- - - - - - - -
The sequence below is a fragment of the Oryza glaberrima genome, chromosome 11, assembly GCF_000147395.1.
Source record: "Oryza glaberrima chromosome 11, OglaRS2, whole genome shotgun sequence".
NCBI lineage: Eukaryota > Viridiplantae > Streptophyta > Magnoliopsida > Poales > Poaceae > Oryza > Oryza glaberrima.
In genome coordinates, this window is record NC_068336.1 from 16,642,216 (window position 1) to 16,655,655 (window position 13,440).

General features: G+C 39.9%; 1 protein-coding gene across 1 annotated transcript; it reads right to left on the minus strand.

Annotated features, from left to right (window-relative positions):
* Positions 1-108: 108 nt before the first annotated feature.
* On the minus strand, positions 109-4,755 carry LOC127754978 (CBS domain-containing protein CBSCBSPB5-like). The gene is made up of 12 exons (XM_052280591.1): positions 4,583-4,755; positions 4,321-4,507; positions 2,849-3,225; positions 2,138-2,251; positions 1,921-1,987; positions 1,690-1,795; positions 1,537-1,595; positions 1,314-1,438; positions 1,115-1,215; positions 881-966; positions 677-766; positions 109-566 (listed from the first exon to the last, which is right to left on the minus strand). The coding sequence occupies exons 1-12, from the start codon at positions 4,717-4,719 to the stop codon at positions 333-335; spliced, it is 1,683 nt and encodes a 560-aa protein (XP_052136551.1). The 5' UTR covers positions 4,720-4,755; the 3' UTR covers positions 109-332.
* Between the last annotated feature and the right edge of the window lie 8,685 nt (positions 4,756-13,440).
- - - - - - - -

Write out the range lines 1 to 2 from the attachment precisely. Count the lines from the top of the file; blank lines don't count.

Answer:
The sequence below is a fragment of the Oryza glaberrima genome, chromosome 11, assembly GCF_000147395.1.
Source record: "Oryza glaberrima chromosome 11, OglaRS2, whole genome shotgun sequence".